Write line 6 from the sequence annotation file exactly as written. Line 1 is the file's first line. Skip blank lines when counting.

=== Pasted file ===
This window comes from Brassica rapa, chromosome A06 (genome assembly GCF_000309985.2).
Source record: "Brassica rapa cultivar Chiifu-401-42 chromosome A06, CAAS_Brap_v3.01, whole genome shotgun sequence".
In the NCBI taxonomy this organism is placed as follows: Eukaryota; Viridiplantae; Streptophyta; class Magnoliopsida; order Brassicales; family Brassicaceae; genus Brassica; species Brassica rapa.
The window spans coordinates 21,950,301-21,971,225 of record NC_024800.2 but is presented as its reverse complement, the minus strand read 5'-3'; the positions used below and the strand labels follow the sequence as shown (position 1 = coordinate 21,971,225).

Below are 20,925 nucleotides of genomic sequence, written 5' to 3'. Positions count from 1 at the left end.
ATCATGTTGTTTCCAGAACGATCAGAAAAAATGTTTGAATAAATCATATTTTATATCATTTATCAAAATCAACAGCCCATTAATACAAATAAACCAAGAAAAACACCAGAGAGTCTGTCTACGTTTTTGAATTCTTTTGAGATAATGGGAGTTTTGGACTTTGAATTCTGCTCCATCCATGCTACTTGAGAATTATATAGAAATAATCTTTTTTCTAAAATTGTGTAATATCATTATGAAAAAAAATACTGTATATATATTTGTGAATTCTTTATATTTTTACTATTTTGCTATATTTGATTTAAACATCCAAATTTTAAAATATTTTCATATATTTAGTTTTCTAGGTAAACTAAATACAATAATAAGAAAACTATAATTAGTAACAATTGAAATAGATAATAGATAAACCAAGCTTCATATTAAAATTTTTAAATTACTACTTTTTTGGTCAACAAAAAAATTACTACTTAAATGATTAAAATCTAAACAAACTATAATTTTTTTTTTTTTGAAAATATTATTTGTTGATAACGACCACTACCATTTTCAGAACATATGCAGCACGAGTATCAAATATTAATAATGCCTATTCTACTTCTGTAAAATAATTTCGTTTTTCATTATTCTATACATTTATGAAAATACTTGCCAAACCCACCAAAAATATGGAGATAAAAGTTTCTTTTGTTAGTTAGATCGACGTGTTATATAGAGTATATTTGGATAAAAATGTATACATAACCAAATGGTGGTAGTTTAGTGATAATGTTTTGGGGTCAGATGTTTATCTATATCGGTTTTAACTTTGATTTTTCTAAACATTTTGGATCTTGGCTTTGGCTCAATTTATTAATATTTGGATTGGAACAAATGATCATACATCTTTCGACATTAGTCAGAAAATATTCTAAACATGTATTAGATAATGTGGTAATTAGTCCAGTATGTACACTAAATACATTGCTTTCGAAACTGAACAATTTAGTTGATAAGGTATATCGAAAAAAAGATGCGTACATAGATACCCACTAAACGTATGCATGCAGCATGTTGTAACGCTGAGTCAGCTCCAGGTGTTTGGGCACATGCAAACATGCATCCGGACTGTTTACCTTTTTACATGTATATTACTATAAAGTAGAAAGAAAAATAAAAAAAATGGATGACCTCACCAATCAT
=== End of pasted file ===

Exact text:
ATCATGTTGTTTCCAGAACGATCAGAAAAAATGTTTGAATAAATCATATTTTATATCATTTATCAAAATCAACAGCCCATTAATACAAATAAACCAAGAAAAACACCAGAGAGTCTGTCTACGTTTTTGAATTCTTTTGAGATAATGGGAGTTTTGGACTTTGAATTCTGCTCCATCCATGCTACTTGAGAATTATATAGAAATAATCTTTTTTCTAAAATTGTGTAATATCATTATGAAAAAAAATACTGTATATATATTTGTGAATTCTTTATATTTTTACTATTTTGCTATATTTGATTTAAACATCCAAATTTTAAAATATTTTCATATATTTAGTTTTCTAGGTAAACTAAATACAATAATAAGAAAACTATAATTAGTAACAATTGAAATAGATAATAGATAAACCAAGCTTCATATTAAAATTTTTAAATTACTACTTTTTTGGTCAACAAAAAAATTACTACTTAAATGATTAAAATCTAAACAAACTATAATTTTTTTTTTTTTGAAAATATTATTTGTTGATAACGACCACTACCATTTTCAGAACATATGCAGCACGAGTATCAAATATTAATAATGCCTATTCTACTTCTGTAAAATAATTTCGTTTTTCATTATTCTATACATTTATGAAAATACTTGCCAAACCCACCAAAAATATGGAGATAAAAGTTTCTTTTGTTAGTTAGATCGACGTGTTATATAGAGTATATTTGGATAAAAATGTATACATAACCAAATGGTGGTAGTTTAGTGATAATGTTTTGGGGTCAGATGTTTATCTATATCGGTTTTAACTTTGATTTTTCTAAACATTTTGGATCTTGGCTTTGGCTCAATTTATTAATATTTGGATTGGAACAAATGATCATACATCTTTCGACATTAGTCAGAAAATATTCTAAACATGTATTAGATAATGTGGTAATTAGTCCAGTATGTACACTAAATACATTGCTTTCGAAACTGAACAATTTAGTTGATAAGGTATATCGAAAAAAAGATGCGTACATAGATACCCACTAAACGTATGCATGCAGCATGTTGTAACGCTGAGTCAGCTCCAGGTGTTTGGGCACATGCAAACATGCATCCGGACTGTTTACCTTTTTACATGTATATTACTATAAAGTAGAAAGAAAAATAAAAAAAATGGATGACCTCACCAATCAT